Q. How many watercourses are there in Arizona ?
A. Approximately 39,039 rivers, creeks, streams, washes, lakes, arroyos, channels, etc. Stock ponds, canals, and irrigation ditches or channels are not included in ANSAC's studies.
Q. Does ANSAC determine who receives water; how much, and when?
A. No. The work of ANSAC has nothing to do with water use. There are other agencies and laws that govern water use.
Q. Is the Colorado River included in ANSAC's work?
A. No. The Colorado River is controlled by the Federal Government.
Q. What is the process for deciding whether a watercourse is navigable or not?
A. ANSAC has divided its work between major watercourse studies and small or minor watercourse studies. Major watercourses are studied individually, and hearings are held in each county into which each major watercourse travels. Small or minor watercourses are studied county-wide, for each respective county. At least one hearing is held in each county regarding all of the small or minor watercourses in that county. Following hearings, review of evidence and post trial briefs the Commission will make a determination regarding navigability or non-navigability which can be appealed to superior court.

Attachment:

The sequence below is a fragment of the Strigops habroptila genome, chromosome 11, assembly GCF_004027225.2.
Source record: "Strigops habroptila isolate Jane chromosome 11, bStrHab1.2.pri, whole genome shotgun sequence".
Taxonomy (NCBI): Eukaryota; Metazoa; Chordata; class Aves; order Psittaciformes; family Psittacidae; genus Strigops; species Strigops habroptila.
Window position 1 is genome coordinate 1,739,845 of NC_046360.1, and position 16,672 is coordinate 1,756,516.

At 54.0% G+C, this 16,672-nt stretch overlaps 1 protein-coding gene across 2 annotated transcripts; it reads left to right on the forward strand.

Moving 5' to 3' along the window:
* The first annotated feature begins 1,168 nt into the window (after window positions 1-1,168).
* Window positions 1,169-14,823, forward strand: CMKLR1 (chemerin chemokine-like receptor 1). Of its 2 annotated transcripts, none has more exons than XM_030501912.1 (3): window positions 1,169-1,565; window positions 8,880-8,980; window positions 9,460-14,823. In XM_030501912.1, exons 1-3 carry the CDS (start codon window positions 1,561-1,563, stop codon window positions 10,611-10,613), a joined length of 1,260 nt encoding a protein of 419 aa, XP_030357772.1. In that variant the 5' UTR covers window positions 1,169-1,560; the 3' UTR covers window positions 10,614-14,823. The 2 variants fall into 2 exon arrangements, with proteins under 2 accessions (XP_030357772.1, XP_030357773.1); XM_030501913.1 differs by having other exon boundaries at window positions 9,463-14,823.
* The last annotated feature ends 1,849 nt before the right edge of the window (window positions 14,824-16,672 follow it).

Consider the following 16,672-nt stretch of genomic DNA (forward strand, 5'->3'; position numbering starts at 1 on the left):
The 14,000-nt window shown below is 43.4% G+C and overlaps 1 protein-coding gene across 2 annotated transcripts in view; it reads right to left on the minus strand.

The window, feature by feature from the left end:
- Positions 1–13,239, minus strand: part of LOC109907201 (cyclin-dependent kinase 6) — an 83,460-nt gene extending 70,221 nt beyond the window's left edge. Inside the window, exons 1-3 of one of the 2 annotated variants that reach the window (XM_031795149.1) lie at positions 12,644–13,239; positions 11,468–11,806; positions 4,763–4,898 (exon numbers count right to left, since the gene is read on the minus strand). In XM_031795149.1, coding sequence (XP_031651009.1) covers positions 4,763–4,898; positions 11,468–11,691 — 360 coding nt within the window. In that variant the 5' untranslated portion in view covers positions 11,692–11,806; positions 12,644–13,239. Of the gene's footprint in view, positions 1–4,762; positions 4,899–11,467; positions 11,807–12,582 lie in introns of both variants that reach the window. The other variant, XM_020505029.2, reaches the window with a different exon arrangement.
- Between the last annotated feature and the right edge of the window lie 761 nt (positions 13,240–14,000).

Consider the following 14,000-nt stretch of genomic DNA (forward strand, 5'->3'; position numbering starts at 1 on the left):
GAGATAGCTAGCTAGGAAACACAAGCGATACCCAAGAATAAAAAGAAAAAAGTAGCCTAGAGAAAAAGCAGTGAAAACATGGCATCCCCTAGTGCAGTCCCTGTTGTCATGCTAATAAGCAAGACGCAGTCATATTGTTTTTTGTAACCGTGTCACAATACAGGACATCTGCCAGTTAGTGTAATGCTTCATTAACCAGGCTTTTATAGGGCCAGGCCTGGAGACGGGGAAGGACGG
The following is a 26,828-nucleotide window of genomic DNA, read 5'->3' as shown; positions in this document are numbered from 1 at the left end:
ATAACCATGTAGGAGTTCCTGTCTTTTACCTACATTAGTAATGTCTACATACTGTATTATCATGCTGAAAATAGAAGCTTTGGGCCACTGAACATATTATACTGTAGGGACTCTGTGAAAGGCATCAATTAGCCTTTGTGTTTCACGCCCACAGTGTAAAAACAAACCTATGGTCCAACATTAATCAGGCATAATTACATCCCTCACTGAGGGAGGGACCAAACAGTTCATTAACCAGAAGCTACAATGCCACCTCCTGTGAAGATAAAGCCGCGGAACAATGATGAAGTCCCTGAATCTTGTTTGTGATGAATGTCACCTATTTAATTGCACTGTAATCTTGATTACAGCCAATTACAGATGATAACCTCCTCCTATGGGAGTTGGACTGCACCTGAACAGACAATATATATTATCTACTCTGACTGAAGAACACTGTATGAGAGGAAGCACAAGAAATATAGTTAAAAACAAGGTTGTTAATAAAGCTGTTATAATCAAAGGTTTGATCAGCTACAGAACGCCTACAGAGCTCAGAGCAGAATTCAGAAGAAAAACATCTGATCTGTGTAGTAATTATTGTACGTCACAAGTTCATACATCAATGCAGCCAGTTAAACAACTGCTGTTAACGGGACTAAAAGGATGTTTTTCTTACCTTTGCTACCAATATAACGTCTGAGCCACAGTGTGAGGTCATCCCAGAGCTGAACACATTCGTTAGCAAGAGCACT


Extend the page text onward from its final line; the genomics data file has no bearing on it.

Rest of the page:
Q. What happens if a major watercourse or a small or minor watercourse borders two counties?
A. Evidence is gathered, studies are done, and a separate hearing is held in each county.
Q. Can a portion or portions of a major watercourse be navigable and other portions of the same watercourse be non-navigable.
A. Yes. Portions or reaches of a watercourse, or an entire watercourse, can be either navigable or non-navigable.
Q. How will I know if ANSAC is going to hold hearings in my county?